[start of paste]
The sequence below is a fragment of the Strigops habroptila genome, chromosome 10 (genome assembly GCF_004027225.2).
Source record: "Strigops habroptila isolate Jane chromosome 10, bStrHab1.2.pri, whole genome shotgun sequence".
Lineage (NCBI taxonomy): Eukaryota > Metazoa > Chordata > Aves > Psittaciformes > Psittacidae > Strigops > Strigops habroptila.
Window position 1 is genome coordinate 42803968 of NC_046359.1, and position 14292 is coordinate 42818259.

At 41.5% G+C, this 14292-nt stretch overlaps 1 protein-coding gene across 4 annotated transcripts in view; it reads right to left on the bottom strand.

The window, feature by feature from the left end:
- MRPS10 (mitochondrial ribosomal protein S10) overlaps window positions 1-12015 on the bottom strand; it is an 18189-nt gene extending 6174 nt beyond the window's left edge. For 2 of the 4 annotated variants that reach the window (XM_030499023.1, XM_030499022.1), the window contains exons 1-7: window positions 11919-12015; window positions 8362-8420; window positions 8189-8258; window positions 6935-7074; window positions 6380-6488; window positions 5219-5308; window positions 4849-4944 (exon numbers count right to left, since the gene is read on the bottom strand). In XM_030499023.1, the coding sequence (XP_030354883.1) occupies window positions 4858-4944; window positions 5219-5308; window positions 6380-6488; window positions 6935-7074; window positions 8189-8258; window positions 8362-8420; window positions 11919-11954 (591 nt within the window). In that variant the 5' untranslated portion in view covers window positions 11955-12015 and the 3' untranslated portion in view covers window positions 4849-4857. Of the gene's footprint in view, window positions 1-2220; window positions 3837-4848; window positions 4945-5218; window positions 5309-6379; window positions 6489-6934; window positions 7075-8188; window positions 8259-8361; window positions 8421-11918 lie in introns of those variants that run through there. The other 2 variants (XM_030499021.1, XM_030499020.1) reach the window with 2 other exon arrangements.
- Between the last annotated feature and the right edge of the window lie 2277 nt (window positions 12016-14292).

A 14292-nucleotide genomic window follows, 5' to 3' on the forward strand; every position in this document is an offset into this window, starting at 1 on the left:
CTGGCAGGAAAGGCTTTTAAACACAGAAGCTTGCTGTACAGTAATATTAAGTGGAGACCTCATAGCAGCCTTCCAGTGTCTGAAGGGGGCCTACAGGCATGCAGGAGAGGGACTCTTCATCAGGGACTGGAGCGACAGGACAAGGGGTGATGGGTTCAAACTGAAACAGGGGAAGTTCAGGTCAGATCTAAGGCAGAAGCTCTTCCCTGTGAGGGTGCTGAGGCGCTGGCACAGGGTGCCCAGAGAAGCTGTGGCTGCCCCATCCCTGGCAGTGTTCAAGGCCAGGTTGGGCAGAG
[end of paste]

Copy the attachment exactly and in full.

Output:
The sequence below is a fragment of the Strigops habroptila genome, chromosome 10 (genome assembly GCF_004027225.2).
Source record: "Strigops habroptila isolate Jane chromosome 10, bStrHab1.2.pri, whole genome shotgun sequence".
Lineage (NCBI taxonomy): Eukaryota > Metazoa > Chordata > Aves > Psittaciformes > Psittacidae > Strigops > Strigops habroptila.
Window position 1 is genome coordinate 42803968 of NC_046359.1, and position 14292 is coordinate 42818259.

At 41.5% G+C, this 14292-nt stretch overlaps 1 protein-coding gene across 4 annotated transcripts in view; it reads right to left on the bottom strand.

The window, feature by feature from the left end:
- MRPS10 (mitochondrial ribosomal protein S10) overlaps window positions 1-12015 on the bottom strand; it is an 18189-nt gene extending 6174 nt beyond the window's left edge. For 2 of the 4 annotated variants that reach the window (XM_030499023.1, XM_030499022.1), the window contains exons 1-7: window positions 11919-12015; window positions 8362-8420; window positions 8189-8258; window positions 6935-7074; window positions 6380-6488; window positions 5219-5308; window positions 4849-4944 (exon numbers count right to left, since the gene is read on the bottom strand). In XM_030499023.1, the coding sequence (XP_030354883.1) occupies window positions 4858-4944; window positions 5219-5308; window positions 6380-6488; window positions 6935-7074; window positions 8189-8258; window positions 8362-8420; window positions 11919-11954 (591 nt within the window). In that variant the 5' untranslated portion in view covers window positions 11955-12015 and the 3' untranslated portion in view covers window positions 4849-4857. Of the gene's footprint in view, window positions 1-2220; window positions 3837-4848; window positions 4945-5218; window positions 5309-6379; window positions 6489-6934; window positions 7075-8188; window positions 8259-8361; window positions 8421-11918 lie in introns of those variants that run through there. The other 2 variants (XM_030499021.1, XM_030499020.1) reach the window with 2 other exon arrangements.
- Between the last annotated feature and the right edge of the window lie 2277 nt (window positions 12016-14292).

A 14292-nucleotide genomic window follows, 5' to 3' on the forward strand; every position in this document is an offset into this window, starting at 1 on the left:
CTGGCAGGAAAGGCTTTTAAACACAGAAGCTTGCTGTACAGTAATATTAAGTGGAGACCTCATAGCAGCCTTCCAGTGTCTGAAGGGGGCCTACAGGCATGCAGGAGAGGGACTCTTCATCAGGGACTGGAGCGACAGGACAAGGGGTGATGGGTTCAAACTGAAACAGGGGAAGTTCAGGTCAGATCTAAGGCAGAAGCTCTTCCCTGTGAGGGTGCTGAGGCGCTGGCACAGGGTGCCCAGAGAAGCTGTGGCTGCCCCATCCCTGGCAGTGTTCAAGGCCAGGTTGGGCAGAG